Design

Smörgåsbord or À la carte for the end-users?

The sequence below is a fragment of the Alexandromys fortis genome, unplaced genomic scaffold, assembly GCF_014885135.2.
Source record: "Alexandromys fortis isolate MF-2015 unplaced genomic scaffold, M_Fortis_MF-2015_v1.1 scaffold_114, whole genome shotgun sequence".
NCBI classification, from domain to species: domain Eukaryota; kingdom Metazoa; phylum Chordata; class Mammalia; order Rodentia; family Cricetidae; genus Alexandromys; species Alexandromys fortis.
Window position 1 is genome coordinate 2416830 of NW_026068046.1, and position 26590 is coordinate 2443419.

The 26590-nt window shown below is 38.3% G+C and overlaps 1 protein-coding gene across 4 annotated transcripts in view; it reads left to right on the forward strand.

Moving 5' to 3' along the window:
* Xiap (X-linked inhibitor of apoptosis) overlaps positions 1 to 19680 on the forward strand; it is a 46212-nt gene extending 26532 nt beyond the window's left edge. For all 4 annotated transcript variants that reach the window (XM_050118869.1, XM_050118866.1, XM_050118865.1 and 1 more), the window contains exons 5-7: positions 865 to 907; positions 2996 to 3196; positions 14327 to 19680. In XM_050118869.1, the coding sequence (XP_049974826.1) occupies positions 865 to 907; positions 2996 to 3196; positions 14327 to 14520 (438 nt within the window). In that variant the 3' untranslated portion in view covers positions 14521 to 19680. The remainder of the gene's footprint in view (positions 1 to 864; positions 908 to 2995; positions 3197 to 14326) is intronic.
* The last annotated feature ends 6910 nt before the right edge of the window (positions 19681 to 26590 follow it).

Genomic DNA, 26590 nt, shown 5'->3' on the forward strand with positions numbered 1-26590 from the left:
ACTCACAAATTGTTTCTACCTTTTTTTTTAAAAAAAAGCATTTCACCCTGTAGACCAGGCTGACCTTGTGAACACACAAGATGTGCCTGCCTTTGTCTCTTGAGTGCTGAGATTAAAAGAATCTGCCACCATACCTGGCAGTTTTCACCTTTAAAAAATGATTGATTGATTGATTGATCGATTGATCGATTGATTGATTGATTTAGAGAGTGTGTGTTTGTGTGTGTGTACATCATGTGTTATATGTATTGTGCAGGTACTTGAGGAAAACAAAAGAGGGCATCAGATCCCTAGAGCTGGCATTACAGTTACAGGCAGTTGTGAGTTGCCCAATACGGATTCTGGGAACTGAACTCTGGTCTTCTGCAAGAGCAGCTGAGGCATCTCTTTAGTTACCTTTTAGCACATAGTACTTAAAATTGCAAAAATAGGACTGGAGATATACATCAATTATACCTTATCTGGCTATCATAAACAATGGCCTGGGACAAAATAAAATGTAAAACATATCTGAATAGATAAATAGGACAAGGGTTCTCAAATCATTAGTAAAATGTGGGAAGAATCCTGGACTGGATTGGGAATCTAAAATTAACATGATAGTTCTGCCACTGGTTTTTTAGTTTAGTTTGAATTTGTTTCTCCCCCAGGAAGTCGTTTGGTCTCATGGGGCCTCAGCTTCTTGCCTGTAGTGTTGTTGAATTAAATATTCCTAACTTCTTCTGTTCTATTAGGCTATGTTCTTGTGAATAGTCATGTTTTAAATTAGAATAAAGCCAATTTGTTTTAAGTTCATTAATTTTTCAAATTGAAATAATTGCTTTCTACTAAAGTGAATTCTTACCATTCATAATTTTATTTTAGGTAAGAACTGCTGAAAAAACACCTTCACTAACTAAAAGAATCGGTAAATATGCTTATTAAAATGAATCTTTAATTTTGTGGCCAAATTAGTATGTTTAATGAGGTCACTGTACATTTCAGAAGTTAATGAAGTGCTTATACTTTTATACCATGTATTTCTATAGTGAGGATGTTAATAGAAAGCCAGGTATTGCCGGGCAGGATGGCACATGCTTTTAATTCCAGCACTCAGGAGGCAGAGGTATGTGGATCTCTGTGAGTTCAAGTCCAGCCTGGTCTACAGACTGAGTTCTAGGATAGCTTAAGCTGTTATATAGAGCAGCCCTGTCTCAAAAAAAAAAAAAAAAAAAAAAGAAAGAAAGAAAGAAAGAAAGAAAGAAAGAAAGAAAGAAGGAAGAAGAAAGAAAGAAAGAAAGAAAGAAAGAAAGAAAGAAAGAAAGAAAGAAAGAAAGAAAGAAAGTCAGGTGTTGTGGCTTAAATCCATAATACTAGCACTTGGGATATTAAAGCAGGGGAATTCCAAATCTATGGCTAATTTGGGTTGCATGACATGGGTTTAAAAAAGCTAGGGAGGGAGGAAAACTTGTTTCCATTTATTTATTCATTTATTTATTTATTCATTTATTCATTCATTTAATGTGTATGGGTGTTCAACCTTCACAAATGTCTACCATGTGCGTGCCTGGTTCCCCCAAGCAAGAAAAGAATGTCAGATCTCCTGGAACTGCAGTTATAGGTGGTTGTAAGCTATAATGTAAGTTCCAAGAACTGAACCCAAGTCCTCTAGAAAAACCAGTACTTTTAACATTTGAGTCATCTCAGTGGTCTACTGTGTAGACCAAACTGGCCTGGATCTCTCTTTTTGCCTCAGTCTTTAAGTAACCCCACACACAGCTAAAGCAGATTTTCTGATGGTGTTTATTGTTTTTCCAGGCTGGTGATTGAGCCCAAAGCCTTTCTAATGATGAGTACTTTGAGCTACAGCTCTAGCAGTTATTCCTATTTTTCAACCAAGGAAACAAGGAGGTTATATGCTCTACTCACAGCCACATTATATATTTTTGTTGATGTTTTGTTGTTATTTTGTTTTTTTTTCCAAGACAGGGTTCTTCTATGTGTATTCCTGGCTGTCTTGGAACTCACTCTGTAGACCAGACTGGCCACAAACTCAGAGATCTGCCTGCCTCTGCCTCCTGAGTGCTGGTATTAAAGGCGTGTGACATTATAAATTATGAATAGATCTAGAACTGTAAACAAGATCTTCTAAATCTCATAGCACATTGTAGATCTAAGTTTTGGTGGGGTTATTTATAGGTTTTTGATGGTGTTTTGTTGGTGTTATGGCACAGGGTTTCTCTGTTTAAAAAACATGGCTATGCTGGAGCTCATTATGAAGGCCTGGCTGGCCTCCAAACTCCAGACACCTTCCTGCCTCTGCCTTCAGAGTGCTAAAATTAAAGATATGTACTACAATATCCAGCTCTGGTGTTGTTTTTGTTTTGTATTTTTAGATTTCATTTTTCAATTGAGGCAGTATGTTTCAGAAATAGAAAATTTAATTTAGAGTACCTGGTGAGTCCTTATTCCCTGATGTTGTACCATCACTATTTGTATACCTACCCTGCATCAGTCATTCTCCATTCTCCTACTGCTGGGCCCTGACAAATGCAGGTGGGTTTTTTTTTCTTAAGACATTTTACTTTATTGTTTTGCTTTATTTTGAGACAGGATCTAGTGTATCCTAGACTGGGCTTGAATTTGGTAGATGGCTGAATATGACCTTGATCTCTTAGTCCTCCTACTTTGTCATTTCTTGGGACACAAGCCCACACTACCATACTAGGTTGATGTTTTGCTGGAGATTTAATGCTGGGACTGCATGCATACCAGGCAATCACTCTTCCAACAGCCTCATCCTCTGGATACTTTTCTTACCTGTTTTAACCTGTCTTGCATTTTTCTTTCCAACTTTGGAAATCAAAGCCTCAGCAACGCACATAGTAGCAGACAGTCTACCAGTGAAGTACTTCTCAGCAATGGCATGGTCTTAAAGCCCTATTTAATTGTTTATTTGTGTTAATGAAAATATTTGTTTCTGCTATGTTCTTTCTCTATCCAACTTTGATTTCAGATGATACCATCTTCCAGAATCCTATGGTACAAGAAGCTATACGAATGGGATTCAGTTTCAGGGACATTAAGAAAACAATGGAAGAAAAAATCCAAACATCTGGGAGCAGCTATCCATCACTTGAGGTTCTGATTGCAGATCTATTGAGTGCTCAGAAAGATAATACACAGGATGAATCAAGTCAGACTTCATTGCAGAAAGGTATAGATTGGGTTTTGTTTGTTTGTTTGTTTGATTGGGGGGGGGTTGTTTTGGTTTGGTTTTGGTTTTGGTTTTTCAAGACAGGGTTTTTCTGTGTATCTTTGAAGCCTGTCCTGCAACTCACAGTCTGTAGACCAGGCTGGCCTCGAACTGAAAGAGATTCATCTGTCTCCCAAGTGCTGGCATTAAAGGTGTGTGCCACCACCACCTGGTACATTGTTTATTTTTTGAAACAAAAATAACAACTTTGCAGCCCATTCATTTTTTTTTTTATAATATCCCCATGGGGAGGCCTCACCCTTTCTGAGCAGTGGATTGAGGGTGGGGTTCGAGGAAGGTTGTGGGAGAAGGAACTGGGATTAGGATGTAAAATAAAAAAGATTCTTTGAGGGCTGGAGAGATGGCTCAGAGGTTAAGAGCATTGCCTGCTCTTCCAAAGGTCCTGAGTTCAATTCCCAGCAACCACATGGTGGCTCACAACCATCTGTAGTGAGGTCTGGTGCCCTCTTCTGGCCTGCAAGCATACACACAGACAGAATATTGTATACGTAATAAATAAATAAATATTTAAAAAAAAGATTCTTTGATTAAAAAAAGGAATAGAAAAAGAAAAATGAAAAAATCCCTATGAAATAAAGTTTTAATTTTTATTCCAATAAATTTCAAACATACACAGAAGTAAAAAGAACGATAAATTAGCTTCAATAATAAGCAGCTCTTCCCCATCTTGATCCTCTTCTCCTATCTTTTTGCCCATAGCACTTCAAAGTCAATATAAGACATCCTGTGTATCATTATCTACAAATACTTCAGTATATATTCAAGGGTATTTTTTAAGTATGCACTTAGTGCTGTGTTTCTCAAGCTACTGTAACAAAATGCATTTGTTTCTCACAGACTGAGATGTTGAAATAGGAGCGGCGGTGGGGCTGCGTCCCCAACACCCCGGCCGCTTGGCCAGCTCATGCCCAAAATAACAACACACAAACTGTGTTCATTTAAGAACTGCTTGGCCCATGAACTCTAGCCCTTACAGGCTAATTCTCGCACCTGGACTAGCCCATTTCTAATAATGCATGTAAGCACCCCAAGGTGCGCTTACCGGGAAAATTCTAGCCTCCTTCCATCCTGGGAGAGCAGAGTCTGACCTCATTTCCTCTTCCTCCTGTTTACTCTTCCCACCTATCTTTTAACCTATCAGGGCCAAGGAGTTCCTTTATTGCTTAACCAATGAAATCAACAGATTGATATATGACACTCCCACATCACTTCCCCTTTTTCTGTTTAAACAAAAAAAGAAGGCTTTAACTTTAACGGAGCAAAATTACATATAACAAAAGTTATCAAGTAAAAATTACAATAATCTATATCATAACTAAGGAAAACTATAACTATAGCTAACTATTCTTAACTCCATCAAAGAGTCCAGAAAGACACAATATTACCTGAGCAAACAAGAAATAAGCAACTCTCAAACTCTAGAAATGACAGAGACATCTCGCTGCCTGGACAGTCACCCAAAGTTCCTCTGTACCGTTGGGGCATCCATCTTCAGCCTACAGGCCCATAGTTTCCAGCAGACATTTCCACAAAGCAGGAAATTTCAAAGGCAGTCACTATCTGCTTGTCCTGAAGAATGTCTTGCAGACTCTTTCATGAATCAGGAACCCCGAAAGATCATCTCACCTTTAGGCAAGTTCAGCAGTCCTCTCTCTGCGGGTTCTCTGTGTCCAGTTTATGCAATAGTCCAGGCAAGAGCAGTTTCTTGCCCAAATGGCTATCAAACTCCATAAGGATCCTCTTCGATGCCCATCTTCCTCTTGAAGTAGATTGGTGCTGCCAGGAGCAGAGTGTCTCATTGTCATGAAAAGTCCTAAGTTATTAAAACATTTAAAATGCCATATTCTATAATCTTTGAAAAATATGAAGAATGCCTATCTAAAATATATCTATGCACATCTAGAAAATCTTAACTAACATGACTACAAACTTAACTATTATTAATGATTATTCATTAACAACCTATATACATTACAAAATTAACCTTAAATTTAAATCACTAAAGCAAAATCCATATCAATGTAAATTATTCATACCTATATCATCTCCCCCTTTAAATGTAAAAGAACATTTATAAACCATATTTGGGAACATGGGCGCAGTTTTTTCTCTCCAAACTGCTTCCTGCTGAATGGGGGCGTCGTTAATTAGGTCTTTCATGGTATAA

How are values embedded into technology, and should designers care? One of the popular examples of values in technology is the (in)famous story of how supposedly the motorway bridges to Long Island were designed to keep the less wealthy people outside the island’s resorts and beaches (see Winner L (1980) “Do artifacts have politics?”). The story goes that the bridges’ tunnels were so low that a bus could not fit into them, and hence, unwealthy people who rode public transport could not enter. The bridge embedded a set of social values. The story is too good to be true, and a good argument against the Long Island case is made by Joerges (Joerges B (1999) “Do politics have artifacts?”). Nevertheless, the idea that supposedly neutral technology embodies a set of values is the takeaway from the story and worth pondering, so lets ponder. Let us take a look at two rival smart phones from few years ago: the Nokia N95 and the first iPhone. Both entering the public consciousness in 2007. What kind of values about technology use these embody? The Nokia N95 had all the bells and whistles: GPS, 5MP still camera, VGA video camera, live video telephony, mp3 player, 3G network, WiFi, Bluetooth, IrDA, web browser… The engineering philosophy trickling between all the features and functions was that “we provide all the latest technology, the user selects what he/she needs”. The iPhone in 2007 did not have a video camera, no GPS, and no 3G. At the time it was puzzling that such a limited device became popular. Of course, as all iPhone users know, Apple chose to make the few functionalities the phone had extremely attractive to use – especially web browsing. The overarching designer philosophy was “we decide what you need, and superbly design for those needs”. For me the N95 philosophy resonates with my engineering background. Feel free to disagree, but typically in engineering culture the idea is to serve the user or customer by providing complex technology on a silver tray. This approach is very egalitarian, i.e., equal and even emancipating for the users. Perhaps not surprisingly the N95 was created in Finland, a Nordic country famous for its social welfare and democracy. The iPhone philosophy is different, and familiar to Apple users in general. It is an enlightened dictatorship in which the designer(s) knows best and makes it perfect for the end-user. The end-user is pretty much left with a choice of “take it or leave it”. And it seems that many people “take it”. For those who don’t know, Apple is not from a Nordic country but from Silicon Valley, US. My point is about user-centric design: Which one is user-centric? A) to give the user a choice out of a smörgåsbord of technology; the user has power to choose, but perhaps the number of options is paralysing the usability. B) to understand the user and make decisions on his/her behalf and design killer usability for the limited à la carte menu?